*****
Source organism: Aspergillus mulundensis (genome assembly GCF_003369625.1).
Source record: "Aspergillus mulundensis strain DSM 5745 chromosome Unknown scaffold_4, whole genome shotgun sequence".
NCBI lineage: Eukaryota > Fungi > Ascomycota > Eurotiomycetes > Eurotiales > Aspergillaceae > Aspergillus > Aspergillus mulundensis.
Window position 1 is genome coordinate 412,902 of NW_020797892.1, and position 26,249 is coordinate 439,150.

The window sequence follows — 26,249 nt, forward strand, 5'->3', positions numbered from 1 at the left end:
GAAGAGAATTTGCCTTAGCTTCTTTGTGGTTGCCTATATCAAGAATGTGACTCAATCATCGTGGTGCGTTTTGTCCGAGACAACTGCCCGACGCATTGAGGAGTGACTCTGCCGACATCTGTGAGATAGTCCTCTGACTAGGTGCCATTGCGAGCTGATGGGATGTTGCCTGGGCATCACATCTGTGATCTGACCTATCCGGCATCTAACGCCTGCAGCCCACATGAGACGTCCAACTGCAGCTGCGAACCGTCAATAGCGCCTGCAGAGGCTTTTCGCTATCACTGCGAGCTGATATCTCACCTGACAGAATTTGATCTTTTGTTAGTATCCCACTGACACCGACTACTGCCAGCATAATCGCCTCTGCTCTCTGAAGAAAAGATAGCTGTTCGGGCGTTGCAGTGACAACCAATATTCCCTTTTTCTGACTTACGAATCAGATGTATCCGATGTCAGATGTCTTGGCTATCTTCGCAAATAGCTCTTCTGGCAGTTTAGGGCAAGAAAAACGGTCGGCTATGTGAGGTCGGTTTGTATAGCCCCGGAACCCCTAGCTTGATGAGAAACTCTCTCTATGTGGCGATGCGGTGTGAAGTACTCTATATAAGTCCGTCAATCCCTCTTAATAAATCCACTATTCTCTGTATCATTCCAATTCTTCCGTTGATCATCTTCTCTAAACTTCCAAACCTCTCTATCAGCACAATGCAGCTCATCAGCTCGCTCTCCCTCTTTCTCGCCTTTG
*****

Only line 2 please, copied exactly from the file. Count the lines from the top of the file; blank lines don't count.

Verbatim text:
Source record: "Aspergillus mulundensis strain DSM 5745 chromosome Unknown scaffold_4, whole genome shotgun sequence".